keywords = "Foraging strategy, Genetic diversity, Mycorrhizal colonization, Nutrient patch, Plant interaction, Rhizosphere properties, Root trait",
author = "Hongbo Li and Deshan Zhang and Xinxin Wang and Haigang Li and Zed Rengel and Jianbo Shen",
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Competition between Zea mays genotypes with different root morphological and physiological traits is dependent on phosphorus forms and supply patterns. / Li, Hongbo; Zhang, Deshan; Wang, Xinxin; Li, Haigang; Rengel, Zed; Shen, Jianbo.

In: Plant and Soil, 15.03.2018, p. 1-13.

Research output: Contribution to journalArticle

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T1 - Competition between Zea mays genotypes with different root morphological and physiological traits is dependent on phosphorus forms and supply patterns

AU - Li, Hongbo

AU - Zhang, Deshan

AU - Wang, Xinxin

AU - Li, Haigang

AU - Rengel, Zed

AU - Shen, Jianbo

PY - 2018/3/15

Y1 - 2018/3/15

N2 - Background and aims: Each genotype within species has a particular combination of root morphological and/or physiological traits to adapt to phosphorus-limited environments, which can lead to its unique plant fitness and competitive ability. Yet, how the various phosphorus environments affect the competition between genotypes remains obscure. Methods: Two maize (Zea mays L.) genotypes (XY335 and HMY, bred in nutrient-rich and nutrient-poor environments, respectively) were grown in monoculture and mixture in phosphorus-limited soil with homogeneous or heterogeneous supply patterns and inorganic (Pinorg) or organic phosphorus (Porg) forms. Results: In homogeneous Pinorg and Porg environments, XY335 had higher root length and surface area, but lower mycorrhizal colonization and the acid phosphatase and phytase activities in the rhizosphere, than HMY. In heterogeneous phosphorus environments, XY335 had higher root proliferation than HMY. The root trait divergence influenced the competition in mixture: XY335 had a competitive advantage compared to HMY under heterogeneous phosphorus conditions, whereas HMY exhibited a stronger competitive ability in homogeneous phosphorus treatments; these reverse trends were more significant in the Porg than Pinorg treatments. Conclusions: The results suggested the importance of root physiological traits in homogeneous phosphorus-limited soil environments, whereas P acquisition strategy based on root morphological traits favours heterogeneous phosphorus supply.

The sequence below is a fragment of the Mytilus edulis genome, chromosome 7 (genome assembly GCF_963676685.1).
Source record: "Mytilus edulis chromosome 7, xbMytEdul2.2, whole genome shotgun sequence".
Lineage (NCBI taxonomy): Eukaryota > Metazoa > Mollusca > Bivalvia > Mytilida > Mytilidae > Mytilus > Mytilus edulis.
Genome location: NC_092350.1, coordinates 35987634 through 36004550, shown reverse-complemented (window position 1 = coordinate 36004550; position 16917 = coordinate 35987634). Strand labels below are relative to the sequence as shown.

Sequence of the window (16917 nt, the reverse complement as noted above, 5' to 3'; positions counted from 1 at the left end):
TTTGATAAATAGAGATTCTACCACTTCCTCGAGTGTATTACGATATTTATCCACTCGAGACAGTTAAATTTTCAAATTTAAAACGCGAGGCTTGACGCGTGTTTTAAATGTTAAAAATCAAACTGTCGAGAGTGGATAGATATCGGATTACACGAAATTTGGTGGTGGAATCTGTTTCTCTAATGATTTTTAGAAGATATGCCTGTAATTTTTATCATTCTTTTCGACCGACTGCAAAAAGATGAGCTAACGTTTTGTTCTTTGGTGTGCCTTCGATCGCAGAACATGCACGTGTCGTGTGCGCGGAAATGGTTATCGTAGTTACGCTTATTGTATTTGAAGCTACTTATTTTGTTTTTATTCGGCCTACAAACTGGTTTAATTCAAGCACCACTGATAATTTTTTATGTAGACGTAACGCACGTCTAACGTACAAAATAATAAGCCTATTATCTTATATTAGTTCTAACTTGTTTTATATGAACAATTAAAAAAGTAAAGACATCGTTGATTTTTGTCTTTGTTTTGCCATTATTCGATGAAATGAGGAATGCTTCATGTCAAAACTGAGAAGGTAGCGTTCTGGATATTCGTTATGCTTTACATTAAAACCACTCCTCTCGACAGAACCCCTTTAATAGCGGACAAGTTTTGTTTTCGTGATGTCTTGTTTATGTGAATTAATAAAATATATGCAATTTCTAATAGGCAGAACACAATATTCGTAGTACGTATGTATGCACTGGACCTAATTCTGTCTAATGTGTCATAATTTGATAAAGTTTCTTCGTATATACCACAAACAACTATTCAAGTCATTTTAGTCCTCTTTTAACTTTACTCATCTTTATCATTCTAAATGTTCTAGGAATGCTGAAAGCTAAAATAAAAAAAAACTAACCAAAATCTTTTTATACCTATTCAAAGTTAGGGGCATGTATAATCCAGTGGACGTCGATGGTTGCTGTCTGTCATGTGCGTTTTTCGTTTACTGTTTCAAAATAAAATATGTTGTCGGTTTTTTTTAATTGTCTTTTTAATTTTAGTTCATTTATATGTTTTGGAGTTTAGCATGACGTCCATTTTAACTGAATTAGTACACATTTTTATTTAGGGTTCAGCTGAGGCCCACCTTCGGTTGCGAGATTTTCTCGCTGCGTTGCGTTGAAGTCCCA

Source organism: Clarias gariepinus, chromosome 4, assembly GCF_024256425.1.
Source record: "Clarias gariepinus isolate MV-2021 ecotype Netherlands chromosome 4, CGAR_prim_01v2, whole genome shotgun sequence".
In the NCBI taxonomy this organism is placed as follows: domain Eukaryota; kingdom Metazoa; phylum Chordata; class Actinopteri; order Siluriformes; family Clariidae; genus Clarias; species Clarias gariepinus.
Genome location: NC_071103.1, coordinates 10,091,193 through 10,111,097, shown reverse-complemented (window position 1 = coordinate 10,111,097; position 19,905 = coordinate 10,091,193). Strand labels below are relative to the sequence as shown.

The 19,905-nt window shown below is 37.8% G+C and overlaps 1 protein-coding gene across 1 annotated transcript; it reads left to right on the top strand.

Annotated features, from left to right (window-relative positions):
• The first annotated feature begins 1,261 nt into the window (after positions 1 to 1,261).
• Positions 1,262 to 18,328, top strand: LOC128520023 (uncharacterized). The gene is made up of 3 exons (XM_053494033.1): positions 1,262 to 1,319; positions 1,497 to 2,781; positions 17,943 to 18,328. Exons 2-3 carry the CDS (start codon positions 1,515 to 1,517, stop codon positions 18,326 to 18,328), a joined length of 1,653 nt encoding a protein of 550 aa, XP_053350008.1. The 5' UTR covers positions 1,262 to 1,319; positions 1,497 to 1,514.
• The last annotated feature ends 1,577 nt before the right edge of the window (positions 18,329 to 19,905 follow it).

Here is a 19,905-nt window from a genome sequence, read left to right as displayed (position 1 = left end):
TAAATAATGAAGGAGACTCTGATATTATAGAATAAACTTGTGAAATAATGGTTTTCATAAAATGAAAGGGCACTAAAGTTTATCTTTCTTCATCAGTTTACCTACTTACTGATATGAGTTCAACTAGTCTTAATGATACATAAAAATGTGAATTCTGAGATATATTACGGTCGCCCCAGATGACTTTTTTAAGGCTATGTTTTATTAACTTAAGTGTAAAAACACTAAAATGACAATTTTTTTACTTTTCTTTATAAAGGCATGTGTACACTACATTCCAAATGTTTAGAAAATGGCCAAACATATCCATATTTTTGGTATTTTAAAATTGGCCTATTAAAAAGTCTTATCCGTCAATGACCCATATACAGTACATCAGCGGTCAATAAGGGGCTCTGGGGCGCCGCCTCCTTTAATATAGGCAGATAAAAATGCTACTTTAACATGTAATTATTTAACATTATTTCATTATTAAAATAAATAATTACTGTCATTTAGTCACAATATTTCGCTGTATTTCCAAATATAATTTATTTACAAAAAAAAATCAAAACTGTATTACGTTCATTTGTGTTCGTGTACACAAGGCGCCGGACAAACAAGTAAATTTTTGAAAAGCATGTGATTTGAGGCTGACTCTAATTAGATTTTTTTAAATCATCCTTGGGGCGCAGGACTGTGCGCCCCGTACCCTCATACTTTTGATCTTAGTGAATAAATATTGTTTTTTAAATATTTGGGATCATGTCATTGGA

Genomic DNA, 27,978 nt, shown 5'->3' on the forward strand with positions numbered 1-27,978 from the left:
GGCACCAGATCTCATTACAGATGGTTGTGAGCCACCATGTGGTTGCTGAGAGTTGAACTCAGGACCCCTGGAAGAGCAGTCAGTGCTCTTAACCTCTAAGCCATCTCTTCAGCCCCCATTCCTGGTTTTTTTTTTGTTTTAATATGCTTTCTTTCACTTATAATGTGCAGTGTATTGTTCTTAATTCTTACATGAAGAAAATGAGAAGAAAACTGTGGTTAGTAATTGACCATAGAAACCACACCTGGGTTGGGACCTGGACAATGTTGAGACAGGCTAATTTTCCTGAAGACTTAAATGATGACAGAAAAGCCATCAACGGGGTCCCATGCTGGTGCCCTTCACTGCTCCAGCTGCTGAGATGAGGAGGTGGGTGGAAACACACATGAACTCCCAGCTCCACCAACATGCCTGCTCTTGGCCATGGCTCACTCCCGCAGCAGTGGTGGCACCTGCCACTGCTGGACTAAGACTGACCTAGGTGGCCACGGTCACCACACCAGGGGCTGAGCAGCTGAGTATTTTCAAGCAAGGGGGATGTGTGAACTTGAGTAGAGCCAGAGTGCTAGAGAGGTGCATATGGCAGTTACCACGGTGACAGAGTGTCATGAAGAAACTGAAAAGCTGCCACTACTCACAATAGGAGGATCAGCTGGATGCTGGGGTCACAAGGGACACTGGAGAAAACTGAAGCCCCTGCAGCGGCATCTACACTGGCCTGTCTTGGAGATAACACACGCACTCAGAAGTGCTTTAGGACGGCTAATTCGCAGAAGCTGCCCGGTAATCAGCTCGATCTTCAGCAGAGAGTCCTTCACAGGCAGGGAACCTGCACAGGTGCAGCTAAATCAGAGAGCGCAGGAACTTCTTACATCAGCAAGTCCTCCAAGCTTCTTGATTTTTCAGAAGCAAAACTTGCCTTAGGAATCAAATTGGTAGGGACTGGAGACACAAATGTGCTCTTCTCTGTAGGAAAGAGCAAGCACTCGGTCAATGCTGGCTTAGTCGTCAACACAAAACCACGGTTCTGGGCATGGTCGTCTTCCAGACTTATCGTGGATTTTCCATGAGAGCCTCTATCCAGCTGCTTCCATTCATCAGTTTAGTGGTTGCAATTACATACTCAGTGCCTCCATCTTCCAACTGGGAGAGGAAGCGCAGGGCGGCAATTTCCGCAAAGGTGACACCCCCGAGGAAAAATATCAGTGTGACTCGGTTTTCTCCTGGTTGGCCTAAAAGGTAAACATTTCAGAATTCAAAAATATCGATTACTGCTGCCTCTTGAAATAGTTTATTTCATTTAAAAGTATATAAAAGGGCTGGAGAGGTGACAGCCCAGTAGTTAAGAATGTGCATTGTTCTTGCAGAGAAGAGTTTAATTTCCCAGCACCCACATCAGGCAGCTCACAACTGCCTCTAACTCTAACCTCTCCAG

AB - Background and aims: Each genotype within species has a particular combination of root morphological and/or physiological traits to adapt to phosphorus-limited environments, which can lead to its unique plant fitness and competitive ability. Yet, how the various phosphorus environments affect the competition between genotypes remains obscure. Methods: Two maize (Zea mays L.) genotypes (XY335 and HMY, bred in nutrient-rich and nutrient-poor environments, respectively) were grown in monoculture and mixture in phosphorus-limited soil with homogeneous or heterogeneous supply patterns and inorganic (Pinorg) or organic phosphorus (Porg) forms. Results: In homogeneous Pinorg and Porg environments, XY335 had higher root length and surface area, but lower mycorrhizal colonization and the acid phosphatase and phytase activities in the rhizosphere, than HMY. In heterogeneous phosphorus environments, XY335 had higher root proliferation than HMY. The root trait divergence influenced the competition in mixture: XY335 had a competitive advantage compared to HMY under heterogeneous phosphorus conditions, whereas HMY exhibited a stronger competitive ability in homogeneous phosphorus treatments; these reverse trends were more significant in the Porg than Pinorg treatments. Conclusions: The results suggested the importance of root physiological traits in homogeneous phosphorus-limited soil environments, whereas P acquisition strategy based on root morphological traits favours heterogeneous phosphorus supply.

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KW - Nutrient patch

KW - Plant interaction